“The first day is usually for registration and getting books. After that, the dean, Dr. Isaac M Taylor, invited the class over to his home for a reception. There were two boys running around the house. One of the boys was Livingston Taylor and the other was James Taylor…that James Taylorthe musician,” he laughed. “Some of my classmates knew him because he had a band that played in town. Yeah…he was pretty good!”

After he finished medical school in 1970, Dr. Freeman landed in Birmingham where he did a mixed program of internal medicine and pediatrics in the first year of training preparing to stay for his internal medicine residency following completion of his pediatric residency. He had joined the U.S. Navy the year before his pre-med year at the University of Tennessee in Knoxville. However, after finishing his pediatric residency he received orders to report for active duty in the pediatric department at NAS Jacksonville. In August 1975, he was released from active duty and moved to Opelika where he practiced in a clinic for two years before moving to Auburn where he opened his own medical clinic. It was not long before it was time for him to put on another hat…preceptor for pre-med students.

“In 1977 I got a call from Dr. Frank Stevens who was the professor of chemistry at Auburn University,” Dr. Freeman explained. “The university was trying to start a pre-med program. He asked if I could have some students shadow me in my practice. We’ve been doing that ever since. It’s been years ago, but I had a patient who delivered a baby in Birmingham. When they got ready to go home, the neonatologist called to let me know they were sending the parents and the baby home and to set up an appointment for a follow-up. As it turned out, the neonatologist was one of my pre-med students from Auburn who had rotated through my office. Small world!”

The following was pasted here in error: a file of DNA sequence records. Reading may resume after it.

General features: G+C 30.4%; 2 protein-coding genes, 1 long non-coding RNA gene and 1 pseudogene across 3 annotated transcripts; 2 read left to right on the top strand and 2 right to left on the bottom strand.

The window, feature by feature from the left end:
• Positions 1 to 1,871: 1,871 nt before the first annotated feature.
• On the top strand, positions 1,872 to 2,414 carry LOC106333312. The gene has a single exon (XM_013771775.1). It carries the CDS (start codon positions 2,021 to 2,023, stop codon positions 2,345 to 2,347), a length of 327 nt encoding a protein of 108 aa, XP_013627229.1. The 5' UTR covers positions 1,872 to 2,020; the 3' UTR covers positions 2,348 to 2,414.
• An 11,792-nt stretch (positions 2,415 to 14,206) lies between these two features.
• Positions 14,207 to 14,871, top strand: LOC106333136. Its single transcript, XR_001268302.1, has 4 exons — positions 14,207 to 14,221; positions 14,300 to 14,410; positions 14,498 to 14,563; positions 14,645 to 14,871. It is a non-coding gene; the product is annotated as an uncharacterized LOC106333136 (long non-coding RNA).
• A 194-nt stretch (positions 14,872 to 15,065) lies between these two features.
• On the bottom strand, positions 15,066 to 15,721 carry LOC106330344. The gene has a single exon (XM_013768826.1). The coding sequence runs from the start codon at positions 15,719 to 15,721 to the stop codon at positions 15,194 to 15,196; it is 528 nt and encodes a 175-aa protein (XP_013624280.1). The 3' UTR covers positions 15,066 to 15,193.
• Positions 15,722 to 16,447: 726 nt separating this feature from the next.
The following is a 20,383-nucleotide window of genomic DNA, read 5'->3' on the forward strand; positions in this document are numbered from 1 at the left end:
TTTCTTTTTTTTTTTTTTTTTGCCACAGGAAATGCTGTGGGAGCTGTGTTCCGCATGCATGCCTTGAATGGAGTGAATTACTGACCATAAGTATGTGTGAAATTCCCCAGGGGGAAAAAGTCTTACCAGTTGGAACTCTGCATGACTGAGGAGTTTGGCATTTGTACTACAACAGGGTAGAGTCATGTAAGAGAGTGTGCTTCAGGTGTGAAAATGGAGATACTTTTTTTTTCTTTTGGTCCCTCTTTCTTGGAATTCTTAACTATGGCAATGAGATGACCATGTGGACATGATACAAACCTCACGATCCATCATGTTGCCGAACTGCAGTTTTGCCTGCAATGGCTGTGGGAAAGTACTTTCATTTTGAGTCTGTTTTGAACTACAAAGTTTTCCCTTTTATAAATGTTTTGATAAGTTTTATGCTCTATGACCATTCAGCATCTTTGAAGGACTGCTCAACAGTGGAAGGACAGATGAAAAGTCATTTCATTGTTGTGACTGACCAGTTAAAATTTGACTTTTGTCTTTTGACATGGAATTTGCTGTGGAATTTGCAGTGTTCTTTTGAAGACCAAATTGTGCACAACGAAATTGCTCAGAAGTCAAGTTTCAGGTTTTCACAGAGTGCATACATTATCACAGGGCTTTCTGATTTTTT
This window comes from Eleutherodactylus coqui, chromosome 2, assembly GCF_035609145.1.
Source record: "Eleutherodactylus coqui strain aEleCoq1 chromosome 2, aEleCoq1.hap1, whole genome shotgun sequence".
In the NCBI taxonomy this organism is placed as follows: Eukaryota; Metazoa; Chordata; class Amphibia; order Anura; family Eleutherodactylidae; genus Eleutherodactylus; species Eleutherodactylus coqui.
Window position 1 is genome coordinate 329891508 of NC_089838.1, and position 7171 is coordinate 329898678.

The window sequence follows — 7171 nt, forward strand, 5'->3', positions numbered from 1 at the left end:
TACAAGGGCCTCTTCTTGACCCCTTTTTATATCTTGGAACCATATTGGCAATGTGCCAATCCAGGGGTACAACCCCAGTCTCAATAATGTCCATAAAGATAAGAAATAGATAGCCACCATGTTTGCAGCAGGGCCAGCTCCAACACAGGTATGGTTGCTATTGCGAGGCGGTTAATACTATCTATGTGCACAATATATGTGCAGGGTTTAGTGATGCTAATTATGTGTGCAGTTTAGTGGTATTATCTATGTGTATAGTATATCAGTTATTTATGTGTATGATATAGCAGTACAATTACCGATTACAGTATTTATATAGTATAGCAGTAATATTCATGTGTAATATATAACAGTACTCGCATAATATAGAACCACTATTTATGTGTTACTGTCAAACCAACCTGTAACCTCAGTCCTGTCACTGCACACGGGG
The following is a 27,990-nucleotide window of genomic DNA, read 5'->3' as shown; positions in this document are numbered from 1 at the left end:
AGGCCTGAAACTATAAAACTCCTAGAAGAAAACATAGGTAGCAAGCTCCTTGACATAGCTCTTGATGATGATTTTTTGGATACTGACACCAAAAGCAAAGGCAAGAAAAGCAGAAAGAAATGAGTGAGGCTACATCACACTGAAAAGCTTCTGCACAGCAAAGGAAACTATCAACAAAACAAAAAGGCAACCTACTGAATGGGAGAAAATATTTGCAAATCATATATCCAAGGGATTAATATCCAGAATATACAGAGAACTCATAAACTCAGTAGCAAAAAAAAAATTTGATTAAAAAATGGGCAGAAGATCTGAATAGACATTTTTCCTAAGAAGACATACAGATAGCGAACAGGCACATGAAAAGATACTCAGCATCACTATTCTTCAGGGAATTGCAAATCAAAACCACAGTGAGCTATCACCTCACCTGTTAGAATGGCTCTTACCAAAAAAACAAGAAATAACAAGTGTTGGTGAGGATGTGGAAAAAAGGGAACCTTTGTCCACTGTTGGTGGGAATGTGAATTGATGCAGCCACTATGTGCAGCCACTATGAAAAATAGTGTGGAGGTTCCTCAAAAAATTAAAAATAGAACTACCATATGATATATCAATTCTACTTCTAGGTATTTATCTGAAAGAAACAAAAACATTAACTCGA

Before long, the flying bug bit again when one of our office nurse’s husband, who happened to be a U2 pilot and flight instructor at Auburn University, invited him on a flight, which he couldn’t resist. Dr. Freeman already had his private pilot’s license and had monitored the Navy’s flight surgeon program when on active duty at NAS Pensacola one summer. He completed the program at Auburn University for a commercial instrument rating, a multi-instrument rating, and his flight instructor rating. Then, Auburn University asked him to become a part-time flight instructor.

“I’m not current, so I don’t fly now. I just pay Delta and bum rides,” Dr. Freeman laughed. “In 1985 the community needed an aviation medical examiner to issue medical certificates to qualified pilots, so I went to school in Oklahoma City for a week to get my certification. I’ve been an AME since 1981. We see airline pilots and Auburn students who are learning how to fly and talk about aviation and flying – it’s a lot of fun. When you’re an aviation medical examiner, you wear a different hat from being a medical doctor. Technically you’re not a treating physician. You’re really an agent for the Federal Aviation Administration. When I put on the AME hat, I’m not diagnosing and not treating but evaluating this person. It is a public service and I see the role from both sides having been a pilot as well.”

In August 2016, Dr. Freeman became a different type of instructor when he was asked to present lectures on various pediatric topics to VCOM Auburn University medical students.

“That’s been a lot of fun, and that’s another hat. I can’t just waltz into the classroom and throw slides up on the screen,” Dr. Freeman explained. “I have to study to prepare for my presentations. It’s good for me, too, because I learn with the students. As physicians, we should never stop learning. I get to refresh my memory, and the students definitely keep me on my toes.”